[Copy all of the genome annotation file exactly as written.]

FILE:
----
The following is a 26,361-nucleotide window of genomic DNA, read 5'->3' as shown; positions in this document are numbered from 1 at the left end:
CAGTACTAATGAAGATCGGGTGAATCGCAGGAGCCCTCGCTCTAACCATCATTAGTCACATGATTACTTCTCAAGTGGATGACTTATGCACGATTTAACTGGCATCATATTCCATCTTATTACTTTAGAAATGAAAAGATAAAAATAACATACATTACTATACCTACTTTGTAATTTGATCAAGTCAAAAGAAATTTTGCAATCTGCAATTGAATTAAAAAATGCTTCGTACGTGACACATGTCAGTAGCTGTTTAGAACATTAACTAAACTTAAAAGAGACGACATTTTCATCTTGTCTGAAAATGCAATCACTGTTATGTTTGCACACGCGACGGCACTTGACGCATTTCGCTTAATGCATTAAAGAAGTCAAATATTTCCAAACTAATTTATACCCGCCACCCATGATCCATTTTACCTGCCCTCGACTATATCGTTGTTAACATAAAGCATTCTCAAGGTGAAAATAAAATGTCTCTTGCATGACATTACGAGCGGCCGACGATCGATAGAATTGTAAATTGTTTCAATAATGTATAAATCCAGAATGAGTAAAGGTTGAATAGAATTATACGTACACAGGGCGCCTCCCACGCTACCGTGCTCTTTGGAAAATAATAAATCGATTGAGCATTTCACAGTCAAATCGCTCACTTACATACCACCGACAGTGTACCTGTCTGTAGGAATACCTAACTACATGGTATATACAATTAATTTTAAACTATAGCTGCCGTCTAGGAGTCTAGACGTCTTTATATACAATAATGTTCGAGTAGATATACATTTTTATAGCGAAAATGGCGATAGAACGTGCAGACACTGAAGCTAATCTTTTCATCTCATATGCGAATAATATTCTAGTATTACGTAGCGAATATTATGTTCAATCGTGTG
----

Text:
The following is a 26,361-nucleotide window of genomic DNA, read 5'->3' as shown; positions in this document are numbered from 1 at the left end:
CAGTACTAATGAAGATCGGGTGAATCGCAGGAGCCCTCGCTCTAACCATCATTAGTCACATGATTACTTCTCAAGTGGATGACTTATGCACGATTTAACTGGCATCATATTCCATCTTATTACTTTAGAAATGAAAAGATAAAAATAACATACATTACTATACCTACTTTGTAATTTGATCAAGTCAAAAGAAATTTTGCAATCTGCAATTGAATTAAAAAATGCTTCGTACGTGACACATGTCAGTAGCTGTTTAGAACATTAACTAAACTTAAAAGAGACGACATTTTCATCTTGTCTGAAAATGCAATCACTGTTATGTTTGCACACGCGACGGCACTTGACGCATTTCGCTTAATGCATTAAAGAAGTCAAATATTTCCAAACTAATTTATACCCGCCACCCATGATCCATTTTACCTGCCCTCGACTATATCGTTGTTAACATAAAGCATTCTCAAGGTGAAAATAAAATGTCTCTTGCATGACATTACGAGCGGCCGACGATCGATAGAATTGTAAATTGTTTCAATAATGTATAAATCCAGAATGAGTAAAGGTTGAATAGAATTATACGTACACAGGGCGCCTCCCACGCTACCGTGCTCTTTGGAAAATAATAAATCGATTGAGCATTTCACAGTCAAATCGCTCACTTACATACCACCGACAGTGTACCTGTCTGTAGGAATACCTAACTACATGGTATATACAATTAATTTTAAACTATAGCTGCCGTCTAGGAGTCTAGACGTCTTTATATACAATAATGTTCGAGTAGATATACATTTTTATAGCGAAAATGGCGATAGAACGTGCAGACACTGAAGCTAATCTTTTCATCTCATATGCGAATAATATTCTAGTATTACGTAGCGAATATTATGTTCAATCGTGTG